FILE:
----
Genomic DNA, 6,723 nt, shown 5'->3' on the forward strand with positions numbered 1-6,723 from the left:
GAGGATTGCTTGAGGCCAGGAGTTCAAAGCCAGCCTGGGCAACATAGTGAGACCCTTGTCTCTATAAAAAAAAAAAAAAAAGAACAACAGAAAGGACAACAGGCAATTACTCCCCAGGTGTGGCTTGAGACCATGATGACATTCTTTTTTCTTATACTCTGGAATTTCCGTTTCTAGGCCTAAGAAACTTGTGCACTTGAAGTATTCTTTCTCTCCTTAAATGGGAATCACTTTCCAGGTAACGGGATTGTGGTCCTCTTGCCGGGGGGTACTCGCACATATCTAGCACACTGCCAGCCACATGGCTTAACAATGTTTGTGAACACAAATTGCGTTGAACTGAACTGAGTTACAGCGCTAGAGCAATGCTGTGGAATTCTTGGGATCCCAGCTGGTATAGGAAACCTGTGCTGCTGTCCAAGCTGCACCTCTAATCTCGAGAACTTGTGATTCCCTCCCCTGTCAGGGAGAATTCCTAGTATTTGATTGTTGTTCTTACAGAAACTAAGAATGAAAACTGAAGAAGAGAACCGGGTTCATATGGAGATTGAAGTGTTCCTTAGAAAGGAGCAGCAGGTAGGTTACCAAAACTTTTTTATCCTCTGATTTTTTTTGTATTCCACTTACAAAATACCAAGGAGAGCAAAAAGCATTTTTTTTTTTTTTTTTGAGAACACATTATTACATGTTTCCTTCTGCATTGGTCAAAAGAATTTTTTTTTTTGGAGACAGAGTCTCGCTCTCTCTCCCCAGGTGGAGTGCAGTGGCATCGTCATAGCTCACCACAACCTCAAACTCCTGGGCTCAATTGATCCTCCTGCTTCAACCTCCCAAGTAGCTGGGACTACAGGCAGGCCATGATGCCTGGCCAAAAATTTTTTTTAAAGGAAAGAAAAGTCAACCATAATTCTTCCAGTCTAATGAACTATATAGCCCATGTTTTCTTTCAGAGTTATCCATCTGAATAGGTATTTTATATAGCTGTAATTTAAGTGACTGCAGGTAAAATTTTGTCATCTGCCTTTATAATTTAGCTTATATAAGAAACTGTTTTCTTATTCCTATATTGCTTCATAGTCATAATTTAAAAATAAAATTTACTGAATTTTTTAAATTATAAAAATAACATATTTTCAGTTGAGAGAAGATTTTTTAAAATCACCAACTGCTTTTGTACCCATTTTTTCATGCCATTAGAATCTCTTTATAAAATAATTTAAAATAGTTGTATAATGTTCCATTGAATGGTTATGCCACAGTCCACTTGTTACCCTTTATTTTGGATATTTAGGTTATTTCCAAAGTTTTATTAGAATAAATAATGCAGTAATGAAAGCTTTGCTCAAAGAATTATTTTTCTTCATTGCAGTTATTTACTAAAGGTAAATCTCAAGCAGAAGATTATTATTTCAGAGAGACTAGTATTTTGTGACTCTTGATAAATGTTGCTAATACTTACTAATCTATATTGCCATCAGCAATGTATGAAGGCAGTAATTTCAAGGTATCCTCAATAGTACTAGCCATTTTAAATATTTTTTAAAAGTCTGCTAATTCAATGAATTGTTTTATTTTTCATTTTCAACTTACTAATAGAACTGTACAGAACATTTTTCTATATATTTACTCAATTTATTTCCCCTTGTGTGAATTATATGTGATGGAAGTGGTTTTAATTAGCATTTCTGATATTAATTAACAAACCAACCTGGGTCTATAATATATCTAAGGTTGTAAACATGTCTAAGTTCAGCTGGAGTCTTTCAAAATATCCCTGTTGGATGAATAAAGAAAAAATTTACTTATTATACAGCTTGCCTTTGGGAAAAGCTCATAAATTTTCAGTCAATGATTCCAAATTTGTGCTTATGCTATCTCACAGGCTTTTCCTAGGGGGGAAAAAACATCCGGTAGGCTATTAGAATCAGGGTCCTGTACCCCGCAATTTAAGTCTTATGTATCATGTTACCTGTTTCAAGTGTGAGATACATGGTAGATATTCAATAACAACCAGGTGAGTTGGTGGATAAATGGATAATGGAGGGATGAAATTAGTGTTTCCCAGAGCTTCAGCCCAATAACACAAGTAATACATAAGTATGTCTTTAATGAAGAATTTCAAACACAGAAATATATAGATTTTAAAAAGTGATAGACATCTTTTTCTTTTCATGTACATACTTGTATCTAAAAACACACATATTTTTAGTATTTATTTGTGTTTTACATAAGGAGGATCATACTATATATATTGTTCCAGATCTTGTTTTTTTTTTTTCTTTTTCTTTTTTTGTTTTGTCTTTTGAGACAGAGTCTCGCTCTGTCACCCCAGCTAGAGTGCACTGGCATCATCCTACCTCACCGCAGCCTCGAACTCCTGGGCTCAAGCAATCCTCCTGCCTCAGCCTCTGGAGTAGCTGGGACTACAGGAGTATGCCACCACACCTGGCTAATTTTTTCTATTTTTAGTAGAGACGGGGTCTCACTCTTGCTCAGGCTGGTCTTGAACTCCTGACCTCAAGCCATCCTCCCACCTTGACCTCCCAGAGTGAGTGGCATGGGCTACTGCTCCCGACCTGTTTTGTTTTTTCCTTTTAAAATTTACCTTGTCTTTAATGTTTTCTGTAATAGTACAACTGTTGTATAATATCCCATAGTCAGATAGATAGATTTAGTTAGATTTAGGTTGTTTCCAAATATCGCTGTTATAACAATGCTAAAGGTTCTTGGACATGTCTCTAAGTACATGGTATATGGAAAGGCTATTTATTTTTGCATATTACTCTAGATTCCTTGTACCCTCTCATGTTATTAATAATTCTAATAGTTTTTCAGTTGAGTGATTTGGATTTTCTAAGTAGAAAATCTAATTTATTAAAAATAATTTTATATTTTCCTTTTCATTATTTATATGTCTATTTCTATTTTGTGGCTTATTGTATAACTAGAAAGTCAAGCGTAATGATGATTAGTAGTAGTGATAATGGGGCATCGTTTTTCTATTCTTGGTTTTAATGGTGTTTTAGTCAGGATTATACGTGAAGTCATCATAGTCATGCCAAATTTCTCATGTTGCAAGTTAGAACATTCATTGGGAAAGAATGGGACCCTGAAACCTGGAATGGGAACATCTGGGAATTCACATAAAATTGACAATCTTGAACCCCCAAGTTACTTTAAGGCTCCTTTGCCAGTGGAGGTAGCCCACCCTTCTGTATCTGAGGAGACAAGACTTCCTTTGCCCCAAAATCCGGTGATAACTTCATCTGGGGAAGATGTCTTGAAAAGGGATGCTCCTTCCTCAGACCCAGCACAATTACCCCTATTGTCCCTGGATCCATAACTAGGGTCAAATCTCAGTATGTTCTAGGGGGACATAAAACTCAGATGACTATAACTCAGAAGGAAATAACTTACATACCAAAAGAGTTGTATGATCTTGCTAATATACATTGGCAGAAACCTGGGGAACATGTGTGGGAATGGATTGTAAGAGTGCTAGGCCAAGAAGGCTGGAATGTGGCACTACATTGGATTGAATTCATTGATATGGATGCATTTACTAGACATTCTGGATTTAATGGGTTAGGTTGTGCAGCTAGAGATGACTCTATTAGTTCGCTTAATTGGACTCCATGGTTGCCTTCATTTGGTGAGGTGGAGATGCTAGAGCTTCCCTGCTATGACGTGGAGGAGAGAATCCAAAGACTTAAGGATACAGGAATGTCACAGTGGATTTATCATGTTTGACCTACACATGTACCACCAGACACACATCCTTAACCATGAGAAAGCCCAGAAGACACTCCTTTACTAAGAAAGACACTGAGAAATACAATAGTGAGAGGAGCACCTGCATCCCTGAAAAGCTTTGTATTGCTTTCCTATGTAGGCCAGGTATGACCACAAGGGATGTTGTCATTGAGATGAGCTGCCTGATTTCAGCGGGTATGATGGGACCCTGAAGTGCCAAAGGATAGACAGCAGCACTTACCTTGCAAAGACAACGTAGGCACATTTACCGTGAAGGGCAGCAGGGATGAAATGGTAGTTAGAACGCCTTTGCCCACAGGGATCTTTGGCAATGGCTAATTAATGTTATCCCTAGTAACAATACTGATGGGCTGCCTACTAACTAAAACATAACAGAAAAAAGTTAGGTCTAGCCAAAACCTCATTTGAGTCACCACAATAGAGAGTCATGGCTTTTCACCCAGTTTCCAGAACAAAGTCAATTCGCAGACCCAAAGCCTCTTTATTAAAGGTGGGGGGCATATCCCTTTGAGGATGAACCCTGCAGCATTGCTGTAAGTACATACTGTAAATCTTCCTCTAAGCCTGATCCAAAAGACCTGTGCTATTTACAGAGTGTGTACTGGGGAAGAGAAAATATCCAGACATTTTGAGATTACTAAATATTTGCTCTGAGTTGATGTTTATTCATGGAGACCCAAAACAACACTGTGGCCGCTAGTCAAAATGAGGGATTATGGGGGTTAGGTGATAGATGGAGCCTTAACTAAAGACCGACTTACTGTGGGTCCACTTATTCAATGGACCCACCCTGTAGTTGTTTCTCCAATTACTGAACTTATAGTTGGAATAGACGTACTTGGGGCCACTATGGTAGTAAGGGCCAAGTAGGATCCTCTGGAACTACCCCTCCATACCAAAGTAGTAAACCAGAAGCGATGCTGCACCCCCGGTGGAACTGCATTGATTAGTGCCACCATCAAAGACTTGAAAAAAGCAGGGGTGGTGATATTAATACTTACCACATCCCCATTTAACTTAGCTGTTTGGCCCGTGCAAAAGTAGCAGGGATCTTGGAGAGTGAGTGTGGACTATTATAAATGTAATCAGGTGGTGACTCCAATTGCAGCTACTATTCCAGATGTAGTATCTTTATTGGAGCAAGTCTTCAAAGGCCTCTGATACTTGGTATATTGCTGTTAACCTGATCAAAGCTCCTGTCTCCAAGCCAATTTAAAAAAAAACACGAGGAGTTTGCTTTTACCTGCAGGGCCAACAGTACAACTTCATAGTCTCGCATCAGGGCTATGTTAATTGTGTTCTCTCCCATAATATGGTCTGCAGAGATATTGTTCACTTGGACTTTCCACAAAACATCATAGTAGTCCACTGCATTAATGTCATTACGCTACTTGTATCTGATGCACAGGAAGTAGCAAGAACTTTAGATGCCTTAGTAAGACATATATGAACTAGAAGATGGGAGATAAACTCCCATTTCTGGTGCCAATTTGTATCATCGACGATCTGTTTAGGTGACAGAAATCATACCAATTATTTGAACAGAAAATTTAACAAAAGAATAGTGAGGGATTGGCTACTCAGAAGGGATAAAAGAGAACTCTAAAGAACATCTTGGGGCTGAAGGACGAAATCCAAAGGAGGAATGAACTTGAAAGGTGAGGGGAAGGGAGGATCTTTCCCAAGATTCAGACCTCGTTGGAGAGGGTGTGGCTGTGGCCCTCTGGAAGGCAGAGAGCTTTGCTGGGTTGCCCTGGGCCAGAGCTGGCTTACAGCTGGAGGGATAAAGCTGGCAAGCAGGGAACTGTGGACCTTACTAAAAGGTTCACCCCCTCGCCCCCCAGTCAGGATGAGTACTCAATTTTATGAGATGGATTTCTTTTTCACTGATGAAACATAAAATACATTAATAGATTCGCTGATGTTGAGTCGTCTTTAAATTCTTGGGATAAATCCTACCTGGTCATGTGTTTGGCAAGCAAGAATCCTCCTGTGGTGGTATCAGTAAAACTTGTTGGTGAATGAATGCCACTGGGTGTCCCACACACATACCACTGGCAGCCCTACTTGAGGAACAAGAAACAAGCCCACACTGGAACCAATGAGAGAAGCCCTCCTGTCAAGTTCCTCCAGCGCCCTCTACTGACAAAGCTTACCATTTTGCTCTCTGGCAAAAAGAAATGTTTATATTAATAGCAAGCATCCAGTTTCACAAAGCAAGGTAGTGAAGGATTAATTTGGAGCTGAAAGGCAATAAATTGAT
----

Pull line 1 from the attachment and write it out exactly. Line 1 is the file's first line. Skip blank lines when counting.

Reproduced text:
Genomic DNA, 6,723 nt, shown 5'->3' on the forward strand with positions numbered 1-6,723 from the left: